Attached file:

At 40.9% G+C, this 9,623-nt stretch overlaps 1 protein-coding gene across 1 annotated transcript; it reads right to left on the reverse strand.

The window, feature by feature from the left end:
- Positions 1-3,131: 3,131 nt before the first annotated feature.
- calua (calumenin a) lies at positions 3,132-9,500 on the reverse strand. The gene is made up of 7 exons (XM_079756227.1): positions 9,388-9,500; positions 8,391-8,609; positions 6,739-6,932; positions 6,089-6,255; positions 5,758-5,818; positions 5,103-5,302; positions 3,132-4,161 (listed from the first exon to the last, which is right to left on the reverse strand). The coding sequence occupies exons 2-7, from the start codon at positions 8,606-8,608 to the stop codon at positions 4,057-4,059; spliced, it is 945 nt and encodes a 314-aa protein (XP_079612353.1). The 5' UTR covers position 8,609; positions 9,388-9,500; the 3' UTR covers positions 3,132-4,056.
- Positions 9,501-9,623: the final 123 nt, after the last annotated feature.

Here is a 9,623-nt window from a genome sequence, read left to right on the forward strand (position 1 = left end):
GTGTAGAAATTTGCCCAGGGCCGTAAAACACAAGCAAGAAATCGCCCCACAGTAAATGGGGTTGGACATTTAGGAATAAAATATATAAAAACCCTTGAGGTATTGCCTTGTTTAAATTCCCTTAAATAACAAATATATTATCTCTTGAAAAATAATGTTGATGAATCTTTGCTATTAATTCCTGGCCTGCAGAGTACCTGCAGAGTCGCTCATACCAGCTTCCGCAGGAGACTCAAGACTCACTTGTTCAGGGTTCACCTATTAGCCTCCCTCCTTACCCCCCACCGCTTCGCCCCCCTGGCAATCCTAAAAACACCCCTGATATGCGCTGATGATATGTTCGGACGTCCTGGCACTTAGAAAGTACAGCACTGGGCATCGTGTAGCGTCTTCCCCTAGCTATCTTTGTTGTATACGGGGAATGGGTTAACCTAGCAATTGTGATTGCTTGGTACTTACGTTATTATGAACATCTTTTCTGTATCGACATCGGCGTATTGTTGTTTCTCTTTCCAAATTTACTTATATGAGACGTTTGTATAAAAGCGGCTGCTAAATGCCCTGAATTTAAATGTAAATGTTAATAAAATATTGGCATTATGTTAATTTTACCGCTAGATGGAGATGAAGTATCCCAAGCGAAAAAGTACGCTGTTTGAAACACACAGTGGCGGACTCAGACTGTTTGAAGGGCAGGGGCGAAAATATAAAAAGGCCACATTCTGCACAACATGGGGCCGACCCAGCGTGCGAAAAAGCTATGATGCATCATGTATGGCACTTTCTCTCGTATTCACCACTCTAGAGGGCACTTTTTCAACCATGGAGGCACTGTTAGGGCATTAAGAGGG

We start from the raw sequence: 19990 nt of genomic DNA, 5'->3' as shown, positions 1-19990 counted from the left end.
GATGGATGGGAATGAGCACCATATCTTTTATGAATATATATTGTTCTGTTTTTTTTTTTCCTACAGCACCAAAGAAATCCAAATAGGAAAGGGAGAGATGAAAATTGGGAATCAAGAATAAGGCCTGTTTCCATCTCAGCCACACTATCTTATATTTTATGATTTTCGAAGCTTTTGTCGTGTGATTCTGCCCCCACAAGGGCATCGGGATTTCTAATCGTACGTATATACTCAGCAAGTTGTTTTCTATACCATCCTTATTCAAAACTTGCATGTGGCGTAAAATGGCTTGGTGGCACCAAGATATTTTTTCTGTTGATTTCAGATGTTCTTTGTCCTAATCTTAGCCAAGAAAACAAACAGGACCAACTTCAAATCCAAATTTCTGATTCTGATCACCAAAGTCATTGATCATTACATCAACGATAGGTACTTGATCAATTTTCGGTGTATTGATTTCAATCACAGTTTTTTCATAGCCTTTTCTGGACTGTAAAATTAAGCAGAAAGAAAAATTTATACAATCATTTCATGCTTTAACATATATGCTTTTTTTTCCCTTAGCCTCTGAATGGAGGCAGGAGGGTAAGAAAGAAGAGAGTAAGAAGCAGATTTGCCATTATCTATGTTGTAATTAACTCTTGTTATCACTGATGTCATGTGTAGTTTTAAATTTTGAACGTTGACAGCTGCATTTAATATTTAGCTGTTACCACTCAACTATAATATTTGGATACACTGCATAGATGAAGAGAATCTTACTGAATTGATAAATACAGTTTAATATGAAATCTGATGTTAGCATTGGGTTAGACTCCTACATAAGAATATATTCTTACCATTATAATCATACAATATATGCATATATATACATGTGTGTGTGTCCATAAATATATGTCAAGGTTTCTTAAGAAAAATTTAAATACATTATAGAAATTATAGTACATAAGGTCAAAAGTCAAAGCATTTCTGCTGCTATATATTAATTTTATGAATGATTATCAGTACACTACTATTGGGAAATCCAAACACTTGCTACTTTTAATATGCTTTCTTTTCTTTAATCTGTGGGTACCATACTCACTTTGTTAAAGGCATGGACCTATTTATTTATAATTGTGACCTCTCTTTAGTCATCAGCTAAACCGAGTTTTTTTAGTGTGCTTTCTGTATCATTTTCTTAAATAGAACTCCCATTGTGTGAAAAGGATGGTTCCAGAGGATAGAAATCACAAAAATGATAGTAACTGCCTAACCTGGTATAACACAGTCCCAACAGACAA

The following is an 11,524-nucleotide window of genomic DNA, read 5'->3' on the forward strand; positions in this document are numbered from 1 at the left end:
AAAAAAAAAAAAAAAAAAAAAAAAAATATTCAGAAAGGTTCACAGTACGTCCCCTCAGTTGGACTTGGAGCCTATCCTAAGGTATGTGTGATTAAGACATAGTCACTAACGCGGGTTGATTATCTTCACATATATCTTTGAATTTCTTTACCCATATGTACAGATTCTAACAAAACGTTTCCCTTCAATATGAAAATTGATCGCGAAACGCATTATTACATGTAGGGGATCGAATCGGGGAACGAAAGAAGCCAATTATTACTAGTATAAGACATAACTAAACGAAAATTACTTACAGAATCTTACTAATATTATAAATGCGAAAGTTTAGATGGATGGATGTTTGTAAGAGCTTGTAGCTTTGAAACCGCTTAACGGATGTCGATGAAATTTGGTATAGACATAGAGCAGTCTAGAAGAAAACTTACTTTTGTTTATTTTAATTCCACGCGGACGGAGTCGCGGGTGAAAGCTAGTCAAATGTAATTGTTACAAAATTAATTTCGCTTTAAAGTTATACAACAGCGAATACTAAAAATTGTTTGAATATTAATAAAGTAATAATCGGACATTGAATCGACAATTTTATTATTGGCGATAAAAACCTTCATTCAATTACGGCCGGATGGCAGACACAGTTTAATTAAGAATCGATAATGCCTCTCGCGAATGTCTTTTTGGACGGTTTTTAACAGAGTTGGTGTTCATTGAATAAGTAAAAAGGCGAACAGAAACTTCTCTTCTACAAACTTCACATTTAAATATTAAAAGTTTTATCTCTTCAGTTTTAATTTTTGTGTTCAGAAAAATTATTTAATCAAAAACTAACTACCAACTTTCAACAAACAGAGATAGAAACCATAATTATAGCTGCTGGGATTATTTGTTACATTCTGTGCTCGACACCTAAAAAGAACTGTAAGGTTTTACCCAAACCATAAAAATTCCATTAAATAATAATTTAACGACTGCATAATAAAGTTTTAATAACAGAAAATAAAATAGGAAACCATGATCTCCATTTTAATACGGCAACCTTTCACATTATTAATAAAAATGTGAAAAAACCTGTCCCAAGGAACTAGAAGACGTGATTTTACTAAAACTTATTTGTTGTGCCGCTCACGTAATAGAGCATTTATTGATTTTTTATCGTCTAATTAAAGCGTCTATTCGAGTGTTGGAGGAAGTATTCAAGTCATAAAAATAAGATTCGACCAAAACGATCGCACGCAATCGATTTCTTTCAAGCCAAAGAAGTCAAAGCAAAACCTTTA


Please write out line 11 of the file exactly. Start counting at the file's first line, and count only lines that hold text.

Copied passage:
AAAAAAAAAAAAAAAAAAAAAAAAAATATTCAGAAAGGTTCACAGTACGTCCCCTCAGTTGGACTTGGAGCCTATCCTAAGGTATGTGTGATTAAGACATAGTCACTAACGCGGGTTGATTATCTTCACATATATCTTTGAATTTCTTTACCCATATGTACAGATTCTAACAAAACGTTTCCCTTCAATATGAAAATTGATCGCGAAACGCATTATTACATGTAGGGGATCGAATCGGGGAACGAAAGAAGCCAATTATTACTAGTATAAGACATAACTAAACGAAAATTACTTACAGAATCTTACTAATATTATAAATGCGAAAGTTTAGATGGATGGATGTTTGTAAGAGCTTGTAGCTTTGAAACCGCTTAACGGATGTCGATGAAATTTGGTATAGACATAGAGCAGTCTAGAAGAAAACTTACTTTTGTTTATTTTAATTCCACGCGGACGGAGTCGCGGGTGAAAGCTAGTCAAATGTAATTGTTACAAAATTAATTTCGCTTTAAAGTTATACAACAGCGAATACTAAAAATTGTTTGAATATTAATAAAGTAATAATCGGACATTGAATCGACAATTTTATTATTGGCGATAAAAACCTTCATTCAATTACGGCCGGATGGCAGACACAGTTTAATTAAGAATCGATAATGCCTCTCGCGAATGTCTTTTTGGACGGTTTTTAACAGAGTTGGTGTTCATTGAATAAGTAAAAAGGCGAACAGAAACTTCTCTTCTACAAACTTCACATTTAAATATTAAAAGTTTTATCTCTTCAGTTTTAATTTTTGTGTTCAGAAAAATTATTTAATCAAAAACTAACTACCAACTTTCAACAAACAGAGATAGAAACCATAATTATAGCTGCTGGGATTATTTGTTACATTCTGTGCTCGACACCTAAAAAGAACTGTAAGGTTTTACCCAAACCATAAAAATTCCATTAAATAATAATTTAACGACTGCATAATAAAGTTTTAATAACAGAAAATAAAATAGGAAACCATGATCTCCATTTTAATACGGCAACCTTTCACATTATTAATAAAAATGTGAAAAAACCTGTCCCAAGGAACTAGAAGACGTGATTTTACTAAAACTTATTTGTTGTGCCGCTCACGTAATAGAGCATTTATTGATTTTTTATCGTCTAATTAAAGCGTCTATTCGAGTGTTGGAGGAAGTATTCAAGTCATAAAAATAAGATTCGACCAAAACGATCGCACGCAATCGATTTCTTTCAAGCCAAAGAAGTCAAAGCAAAACCTTTA